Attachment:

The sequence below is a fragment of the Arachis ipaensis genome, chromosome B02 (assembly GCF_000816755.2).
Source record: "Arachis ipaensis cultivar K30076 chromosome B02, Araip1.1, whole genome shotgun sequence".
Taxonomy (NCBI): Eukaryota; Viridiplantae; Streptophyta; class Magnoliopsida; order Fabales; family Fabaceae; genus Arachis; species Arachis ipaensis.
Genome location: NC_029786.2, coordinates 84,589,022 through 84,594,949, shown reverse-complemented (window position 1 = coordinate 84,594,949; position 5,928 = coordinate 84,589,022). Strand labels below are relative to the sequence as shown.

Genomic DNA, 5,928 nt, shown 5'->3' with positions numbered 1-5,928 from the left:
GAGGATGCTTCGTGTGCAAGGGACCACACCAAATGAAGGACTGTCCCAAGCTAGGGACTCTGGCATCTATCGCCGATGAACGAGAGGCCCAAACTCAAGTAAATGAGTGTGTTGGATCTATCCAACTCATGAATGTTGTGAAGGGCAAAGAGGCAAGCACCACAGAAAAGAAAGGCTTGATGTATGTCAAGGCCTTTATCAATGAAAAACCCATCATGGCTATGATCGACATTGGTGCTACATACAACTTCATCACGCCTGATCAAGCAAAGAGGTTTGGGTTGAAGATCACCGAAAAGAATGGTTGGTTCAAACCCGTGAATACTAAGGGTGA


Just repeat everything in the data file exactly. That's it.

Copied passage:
The sequence below is a fragment of the Arachis ipaensis genome, chromosome B02 (assembly GCF_000816755.2).
Source record: "Arachis ipaensis cultivar K30076 chromosome B02, Araip1.1, whole genome shotgun sequence".
Taxonomy (NCBI): Eukaryota; Viridiplantae; Streptophyta; class Magnoliopsida; order Fabales; family Fabaceae; genus Arachis; species Arachis ipaensis.
Genome location: NC_029786.2, coordinates 84,589,022 through 84,594,949, shown reverse-complemented (window position 1 = coordinate 84,594,949; position 5,928 = coordinate 84,589,022). Strand labels below are relative to the sequence as shown.

Genomic DNA, 5,928 nt, shown 5'->3' with positions numbered 1-5,928 from the left:
GAGGATGCTTCGTGTGCAAGGGACCACACCAAATGAAGGACTGTCCCAAGCTAGGGACTCTGGCATCTATCGCCGATGAACGAGAGGCCCAAACTCAAGTAAATGAGTGTGTTGGATCTATCCAACTCATGAATGTTGTGAAGGGCAAAGAGGCAAGCACCACAGAAAAGAAAGGCTTGATGTATGTCAAGGCCTTTATCAATGAAAAACCCATCATGGCTATGATCGACATTGGTGCTACATACAACTTCATCACGCCTGATCAAGCAAAGAGGTTTGGGTTGAAGATCACCGAAAAGAATGGTTGGTTCAAACCCGTGAATACTAAGGGTGA